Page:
A TMN system for VPC and routing management in ATM networks [chapter]

D. P. Griffin, P. Georgatsos
1995 Integrated Network Management IV  
In this paper we present a VPC and Routing Management Service for multi-class ATM networks. Considering the requirements, we decompose the Management Service into a number of distinct but cooperating functional components which we map to the TMN architecture. We describe the architectural components and analyse their operational dependencies and information exchange in the context of the overall system operation. The proposed system offers the generic functions of performance monitoring, load
more » ... nitoring and configuration management in ATM networks. In addition, it provides specific functions for routing and bandwidth management in a hierarchical structure. A. S. Sethi et al. (eds.), Integrated Network Management IV © Springer Science+Business Media Dordrecht 1995 A TMN system for VPC and routing management in ATM networks 357 Routing in Asynchronous Transfer Mode (ATM) (ITU I.150) is based on Virtual Path Connections (VPCs). A route is defined as a concatenation of VPCs, where each VPC is defined as a sequence of links being allocated a specific portion of the link capacity. It has been widely accepted that VPCs offer valuable features that enable the construction of economical and efficient ATM networks, the most important being management flexibility. Because VPCs are defined by configurable parameters, these parameters and subsequently the routes based on them can be configured on-line by a management system according to network conditions. Since user behaviour changes dynamically there is a danger that the network may become inefficient when the bandwidth allocated to VPCs or the existing routes are not in accordance with the quantity of traffic that is required to be routed over them. To combat this, the VPC topology, the routes, and the bandwidth allocated to VPCs must be dynamically re-configured. A VPC and Routing management system is required to take advantage of the features of VPCs while ensuring that the performance of the network is as high as possible during conditions of changing traffic. The ITU-T have distinguished between the management and control planes in the operation of communications networks (ITU I.320, 1.321) and introduced the Telecommunications Management Network (TMN) (ITU M.3010) as a means of provisioning management systems with standard interoperable components according to the ISO systems management standards. The TMN should compliment and enhance the control plane functions by configuring operational parameters. The TMN should not replace the control plane and in general it has less stringent requirements on real-time response. Although there is a significant research interest in the area of performance management on ATM particularly in routing (Sykas 1991, Gelenbe 1994), bandwidth assignment (Hui 1988, Saito 1991) and VPC management (Ohta 1992, Sato 1991, the problem of VPC and routing management remains largely open. The majority of management systems deployed today are concerned with network configuration and network monitoring and the management intelligence is provided by the human users of the management systems. There is a trend (Woodruff 1990, Wernic 1992 , Geihs, 1992 to increase the intelligence of the management functions to encapsulate human management intelligence in decision making TMN components to move towards the automation of the monitoring, decision making and configuration management loop. Within the framework of performance management this paper investigates the requirements of VPC and routing management functions for ATM based B-ISON networks and proposes a TMN system for implementation. The ITU-T terminology (ITU M.3020) for describing Management Services is adopted. In particular the paper proposes a Management Service for VPC and routing management and decomposes it into a number of components. The design is mapped to the TMN architecture for implementation using TMN and OSI systems management principles. Section 2 defines the VPC and Routing Management Service and section 3 discusses the environmental assumptions and constraints. Section 4 presents the decomposition into management components and outlines the rationale behind it. The mapping to the TMN architecture is also presented in this section. Section 5 details the management components and section 6 describes their interactions and their relationships. Finally section 7 presents the conclusions and identifies future work. THE MANAGEMENT SERVICE Within a multi-class ATM network environment the objective of the VPC and Routing Management Service is to guarantee network availability whilst guaranteeing that the network meets the performance requirements of the different service classes. This Management Service is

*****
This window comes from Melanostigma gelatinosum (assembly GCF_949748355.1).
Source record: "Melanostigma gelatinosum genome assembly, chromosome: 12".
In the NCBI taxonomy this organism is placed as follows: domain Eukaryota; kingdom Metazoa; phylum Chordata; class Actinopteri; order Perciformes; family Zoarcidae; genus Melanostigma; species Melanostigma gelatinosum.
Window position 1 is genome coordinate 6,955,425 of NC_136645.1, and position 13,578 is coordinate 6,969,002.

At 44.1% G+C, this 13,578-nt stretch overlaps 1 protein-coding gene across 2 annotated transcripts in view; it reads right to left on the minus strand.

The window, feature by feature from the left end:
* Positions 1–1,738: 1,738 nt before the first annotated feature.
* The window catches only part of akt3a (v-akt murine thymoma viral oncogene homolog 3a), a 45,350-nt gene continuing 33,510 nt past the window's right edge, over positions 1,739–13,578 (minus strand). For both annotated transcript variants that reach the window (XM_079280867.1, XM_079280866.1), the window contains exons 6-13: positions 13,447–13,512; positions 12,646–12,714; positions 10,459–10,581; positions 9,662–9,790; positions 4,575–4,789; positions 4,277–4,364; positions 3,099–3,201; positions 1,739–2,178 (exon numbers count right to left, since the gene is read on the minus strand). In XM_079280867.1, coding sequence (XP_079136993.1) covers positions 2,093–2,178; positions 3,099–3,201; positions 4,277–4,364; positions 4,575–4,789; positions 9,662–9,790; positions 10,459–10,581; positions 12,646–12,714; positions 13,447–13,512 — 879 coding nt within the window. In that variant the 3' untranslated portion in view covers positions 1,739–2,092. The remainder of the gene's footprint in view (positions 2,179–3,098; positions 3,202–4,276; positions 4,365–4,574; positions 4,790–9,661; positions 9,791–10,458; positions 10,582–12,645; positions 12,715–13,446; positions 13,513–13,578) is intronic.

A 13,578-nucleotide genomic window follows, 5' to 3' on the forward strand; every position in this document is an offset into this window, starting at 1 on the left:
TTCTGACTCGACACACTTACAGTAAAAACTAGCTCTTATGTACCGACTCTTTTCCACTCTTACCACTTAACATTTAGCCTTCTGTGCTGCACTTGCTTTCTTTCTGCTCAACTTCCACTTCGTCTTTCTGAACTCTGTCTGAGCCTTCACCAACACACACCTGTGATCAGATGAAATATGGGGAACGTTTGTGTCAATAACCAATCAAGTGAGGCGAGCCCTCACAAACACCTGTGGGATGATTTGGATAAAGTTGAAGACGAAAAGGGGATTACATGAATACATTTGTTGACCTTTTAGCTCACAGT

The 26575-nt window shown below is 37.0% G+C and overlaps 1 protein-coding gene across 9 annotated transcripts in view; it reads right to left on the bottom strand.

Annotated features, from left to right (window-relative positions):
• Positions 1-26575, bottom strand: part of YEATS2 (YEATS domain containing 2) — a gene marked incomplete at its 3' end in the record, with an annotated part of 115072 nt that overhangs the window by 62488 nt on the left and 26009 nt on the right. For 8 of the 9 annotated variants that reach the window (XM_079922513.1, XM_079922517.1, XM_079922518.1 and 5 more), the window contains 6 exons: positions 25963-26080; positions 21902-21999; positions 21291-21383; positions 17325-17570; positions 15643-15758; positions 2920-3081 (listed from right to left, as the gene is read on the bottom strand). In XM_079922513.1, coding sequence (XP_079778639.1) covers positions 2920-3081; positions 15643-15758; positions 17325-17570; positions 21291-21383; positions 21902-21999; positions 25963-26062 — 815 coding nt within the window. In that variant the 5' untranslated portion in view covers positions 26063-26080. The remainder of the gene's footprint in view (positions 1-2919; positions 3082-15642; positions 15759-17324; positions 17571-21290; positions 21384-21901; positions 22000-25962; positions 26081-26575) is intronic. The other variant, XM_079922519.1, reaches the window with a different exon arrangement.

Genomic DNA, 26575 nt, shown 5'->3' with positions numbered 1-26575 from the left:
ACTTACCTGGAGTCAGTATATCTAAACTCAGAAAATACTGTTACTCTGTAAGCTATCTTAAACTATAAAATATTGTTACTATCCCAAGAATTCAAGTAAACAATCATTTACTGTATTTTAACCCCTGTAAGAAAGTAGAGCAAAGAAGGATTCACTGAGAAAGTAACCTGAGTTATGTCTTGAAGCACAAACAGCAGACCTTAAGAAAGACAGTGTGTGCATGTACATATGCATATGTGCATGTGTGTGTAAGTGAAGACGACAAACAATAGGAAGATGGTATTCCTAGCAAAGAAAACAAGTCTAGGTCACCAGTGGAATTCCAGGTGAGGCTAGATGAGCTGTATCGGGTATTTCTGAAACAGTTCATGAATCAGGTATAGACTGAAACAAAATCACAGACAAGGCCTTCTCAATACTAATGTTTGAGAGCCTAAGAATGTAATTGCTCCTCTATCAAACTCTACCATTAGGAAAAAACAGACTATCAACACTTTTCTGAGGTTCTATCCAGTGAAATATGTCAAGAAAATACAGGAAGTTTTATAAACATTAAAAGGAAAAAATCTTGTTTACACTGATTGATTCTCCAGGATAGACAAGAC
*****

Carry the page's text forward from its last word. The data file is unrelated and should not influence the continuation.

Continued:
doi:10.1007/978-0-387-34890-2_32 fatcat:whfxpksjj5gslk54bc6gx4dm7i